Compensation for a particular loss
Limits:
- Time
- Liability thresholds
- Knowledge
Schedule 6
3.1 The Sellers will not be liable ... unless:

(a) the Buyer has served a written notice ... on or before the
third anniversary of the Completion Date
...

(b) the Buyer has properly issued and served proceedings ... within
12 months
of serving the written notice

3.3 Where notice has been given ... in accordance with paragraph 3.1, that claim shall be deemed to have irrevocably withdrawn and lapsed unless:

(a) proceedings ... have been issued and served ... not later than ...
18 months
after the date of that notice ...
Schedule 6
1. Maximum Total Liability

The total amount of the Sellers' liability in respect of all Claims ... is limited to
£1,100,000
.

2. Thresholds

2.1 The Sellers will not be liable ... unless its total liability ... would ... exceed
£10,000
.

2.2 The Sellers will not be liable in respect of a Claim unless the total liability of the Sellers in respect of all Claims ... (excluding any Claim for which the Sellers are not liable because of paragraph 2.1) would ...
exceed £50,000
, in which case
the whole amount
(and not just the amount by which the limit ... is exceeded)
will be recoverable
...
Clause 6. Warranties
6.4 The Warranties are
qualified by
each matter that is Disclosed in the
Disclosure Letter
.
No other information of which the Buyer may have constructive knowledge ... prevents or limits a Claim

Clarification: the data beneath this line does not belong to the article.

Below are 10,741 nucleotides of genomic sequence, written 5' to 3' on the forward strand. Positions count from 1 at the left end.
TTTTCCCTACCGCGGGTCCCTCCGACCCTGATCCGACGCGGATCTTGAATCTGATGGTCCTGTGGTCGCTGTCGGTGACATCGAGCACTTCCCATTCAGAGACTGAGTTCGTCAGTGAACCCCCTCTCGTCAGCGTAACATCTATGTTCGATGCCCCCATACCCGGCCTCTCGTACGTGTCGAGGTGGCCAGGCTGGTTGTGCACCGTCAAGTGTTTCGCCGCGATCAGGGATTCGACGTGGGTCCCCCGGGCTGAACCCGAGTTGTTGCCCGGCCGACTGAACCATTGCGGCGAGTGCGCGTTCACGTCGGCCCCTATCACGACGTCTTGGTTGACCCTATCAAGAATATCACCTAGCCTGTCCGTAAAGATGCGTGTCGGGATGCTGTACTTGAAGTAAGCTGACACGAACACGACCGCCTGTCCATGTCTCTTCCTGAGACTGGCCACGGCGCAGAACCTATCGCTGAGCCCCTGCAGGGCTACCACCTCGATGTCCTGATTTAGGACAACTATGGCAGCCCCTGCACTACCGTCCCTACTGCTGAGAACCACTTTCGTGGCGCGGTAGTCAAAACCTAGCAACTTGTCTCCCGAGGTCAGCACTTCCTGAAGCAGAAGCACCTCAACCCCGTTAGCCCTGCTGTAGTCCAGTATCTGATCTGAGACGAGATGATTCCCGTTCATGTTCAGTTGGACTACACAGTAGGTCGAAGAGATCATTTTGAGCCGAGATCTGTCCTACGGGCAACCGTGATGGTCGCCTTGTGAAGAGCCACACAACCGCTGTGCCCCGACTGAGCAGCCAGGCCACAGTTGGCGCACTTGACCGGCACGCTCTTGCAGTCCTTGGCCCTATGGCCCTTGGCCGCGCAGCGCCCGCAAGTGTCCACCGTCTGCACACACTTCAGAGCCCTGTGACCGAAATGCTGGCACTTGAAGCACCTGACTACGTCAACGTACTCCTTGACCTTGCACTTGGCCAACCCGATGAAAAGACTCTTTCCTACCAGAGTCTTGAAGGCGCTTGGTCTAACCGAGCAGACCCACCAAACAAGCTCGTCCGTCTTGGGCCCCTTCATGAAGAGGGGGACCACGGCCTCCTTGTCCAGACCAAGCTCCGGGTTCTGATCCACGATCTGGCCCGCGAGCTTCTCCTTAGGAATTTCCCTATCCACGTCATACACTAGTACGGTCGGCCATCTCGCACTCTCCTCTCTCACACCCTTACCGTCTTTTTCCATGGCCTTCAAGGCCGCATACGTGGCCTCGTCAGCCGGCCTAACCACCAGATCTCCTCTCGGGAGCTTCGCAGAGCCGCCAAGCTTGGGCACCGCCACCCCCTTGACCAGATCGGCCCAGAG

but ... the Buyer will be deemed to have the knowledge of its professional advisers ... which will limit a Claim.

6.5 Where a Warranty is qualified by the expression 'so far as the sellers are aware' ... each Seller is deemed to have knowledge of:

(a) the
actual knowledge
... of the senior management ...;

(b) anything of which a Seller ...
ought reasonably to have knowledge
... taking into account his particular position ...;

(c) the knowledge that a person referred to in clause 6.5(b) would have had, had the person made all reasonable enquiries of each other Seller.
Clause 6.3
Clause 20.8
The Sellers acknowledge that the Buyer is entering into this agreement in reliance on each Warranty.
The Transaction Documents together set out the
entire agreement
between the parties ...

Each party agrees and acknowledges that it has
not relied on or been induced to
enter into a Transaction Document by a warranty, statement, representation or undertaking ... which is not expressly included in the Transaction Document. ...

Neither party has any claim or remedy in respect of

a warranty, statement, misrepresentation ... or undertaking ... which is not expressly included in a Transaction Document ...

[Each] party agrees that its
only liability or remedy
arising out of or in respect of any warranty, statement, misrepresentation (whether negligent or innocent) or undertaking set out in this agreement
will be in damages for breach of contract
.
Sellers
Will the other other party perform up to expectations?
Buyer worried: Sellers' short-terminism
Sellers worried: Buyer's "management" of Target's profitability

Monitoring and information sharing
Restrictive Covenants
Incentives for desirable behaviour
Reliance on reputation
What is Moral Hazard ?
How to address Moral Hazard ?
VPP1 = [6x (2012 EBIT + 2011 EBIT)]/2 - [EV]
VPP2 = [6x (2013 EBIT + 2012 EBIT + 2011 EBIT)]/3 - [EV + VPP1]
VPP3 = [6x (2014 EBIT + 2013 EBIT + 2012 EBIT + 2011 EBIT)]/4 - [EV + VPP1 + VPP2]
Full transcript